As I posted on the PJ Tatler last May, Michelle Nunn is no heavyweight candidate. While being the daughter of former Sen. Sam Nunn may giver name recognition in Georgia, it hardly puts the state in play. For one, she’s a political neophyte. She’s firmly entrenched on the liberal wing of her state’s Democratic Party – which has no money.
Now, if Congressman John Barrow would’ve tossed his hat into the ring, then it’s a different ballgame. Nonetheless, it seemed that Nunn gave mixed signals as to whether she would stand aside. Barrow – to his credit – balked at the idea of running a rather bloody primary campaign against Nunn. Granted, he probably would’ve won, albeit bloodied and bruised a la Sen. Blanch Lincoln of Arkansas in 2010. She survived a grueling primary challenge from the more progressive Arkansas Lt. Gov Bill Halter, but lost in a landslide to John Boozman.
Nevertheless, Nunn announced her intention to run, which prompted this response from the NRSC’s Communications Director Brad Dayspring:
Most red state Democrats are afraid to embrace President Obama and the liberal agenda that comes with it, but Michelle Nunn proudly does so – even as recently as a week ago – because those are her values. Those who know Michelle Nunn agree that politically she is a liberal in the mold of Chuck Schumer, Nancy Pelosi and Barack Obama who supports ObamaCare, higher taxes, and a bigger more invasive government. It takes more than just family ties to get elected to the Senate and we look forward to a robust debate about the Obama/Nunn agenda and the ramifications that it has on middle-class families and women in Georgia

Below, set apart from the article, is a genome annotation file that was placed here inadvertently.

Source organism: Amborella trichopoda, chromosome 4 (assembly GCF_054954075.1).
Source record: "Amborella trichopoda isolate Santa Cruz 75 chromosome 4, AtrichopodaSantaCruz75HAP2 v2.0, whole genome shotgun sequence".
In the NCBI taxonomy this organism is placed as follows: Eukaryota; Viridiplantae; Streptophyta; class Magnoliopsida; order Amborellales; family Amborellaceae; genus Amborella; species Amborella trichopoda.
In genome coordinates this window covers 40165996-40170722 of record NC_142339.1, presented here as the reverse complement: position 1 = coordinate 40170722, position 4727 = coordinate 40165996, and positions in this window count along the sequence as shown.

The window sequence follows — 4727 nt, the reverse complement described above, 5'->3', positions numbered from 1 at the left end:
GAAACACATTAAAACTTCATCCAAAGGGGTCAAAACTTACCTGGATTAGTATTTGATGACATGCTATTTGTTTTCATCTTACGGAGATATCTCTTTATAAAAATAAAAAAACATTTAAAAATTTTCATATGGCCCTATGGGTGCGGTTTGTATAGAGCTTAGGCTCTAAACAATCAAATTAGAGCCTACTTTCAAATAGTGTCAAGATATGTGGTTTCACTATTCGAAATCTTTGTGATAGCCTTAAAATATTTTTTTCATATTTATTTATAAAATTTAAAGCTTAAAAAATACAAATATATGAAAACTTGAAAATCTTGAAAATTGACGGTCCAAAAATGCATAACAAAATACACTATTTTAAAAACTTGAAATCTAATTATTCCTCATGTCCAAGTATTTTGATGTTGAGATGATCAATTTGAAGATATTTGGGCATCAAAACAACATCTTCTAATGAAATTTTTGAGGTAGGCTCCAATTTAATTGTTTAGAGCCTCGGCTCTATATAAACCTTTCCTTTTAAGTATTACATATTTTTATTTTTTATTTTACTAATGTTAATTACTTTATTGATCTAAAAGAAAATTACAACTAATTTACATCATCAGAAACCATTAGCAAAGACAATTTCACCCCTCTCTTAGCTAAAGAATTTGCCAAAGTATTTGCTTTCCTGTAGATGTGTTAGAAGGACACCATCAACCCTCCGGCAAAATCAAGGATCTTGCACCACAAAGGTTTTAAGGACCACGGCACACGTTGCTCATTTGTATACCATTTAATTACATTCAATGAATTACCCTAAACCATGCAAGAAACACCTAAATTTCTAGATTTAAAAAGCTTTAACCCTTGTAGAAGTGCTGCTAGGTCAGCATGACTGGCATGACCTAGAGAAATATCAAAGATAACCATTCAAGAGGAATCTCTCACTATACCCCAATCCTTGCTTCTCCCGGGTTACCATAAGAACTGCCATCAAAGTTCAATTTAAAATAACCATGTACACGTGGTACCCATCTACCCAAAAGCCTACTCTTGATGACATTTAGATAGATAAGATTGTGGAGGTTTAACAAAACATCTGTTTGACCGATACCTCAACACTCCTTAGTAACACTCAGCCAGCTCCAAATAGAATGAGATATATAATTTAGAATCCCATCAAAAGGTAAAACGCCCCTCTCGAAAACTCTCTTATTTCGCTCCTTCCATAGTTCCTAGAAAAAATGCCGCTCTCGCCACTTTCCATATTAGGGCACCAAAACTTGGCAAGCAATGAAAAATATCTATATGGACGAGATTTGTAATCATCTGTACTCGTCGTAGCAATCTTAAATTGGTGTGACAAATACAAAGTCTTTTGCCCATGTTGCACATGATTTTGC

Nunn also has a money problem. The Georgia Democratic Party is the reason why she’ll have to look outside the state for cash. A route will be surely criticized by Republicans – and rightfully so. According to Georgia Tip Sheet’s July 29 post:
The Democratic Party of Georgia closed out the month of June owing more to its staff and consultants than it had banked, according to new disclosures filed with the federal campaign finance authorities.
The party’s June fundraising report to the Federal Election Commission, filed last week, showed the party had raised little more than $56,000 during the 30-day period and was positioned to enter July with only $22,000 in cash on hand.
Its war chest had increased by roughly half month-over-month during the term, but the meager tally was still eclipsed by the amount it owed in outstanding debts to vendors. According to the report, Democrats were more than $32,000 in the red.
Fundraising receipts for the Georgia Republican Party, meanwhile, showed it had raised $102,000 and ended the same period with $570,000 in cash on hand.
Roll Call listed the Georgia Democrats as one of the most “dysfunctional” political organizations in the country.
After 2010, the party fell on tough times — Democrats no longer held any statewide offices. In June, Chairman Mike Berlon stepped down from leading the cash-strapped party after the state bar association temporarily suspended his law license and the Georgia Supreme Court reprimanded him for work with a private client.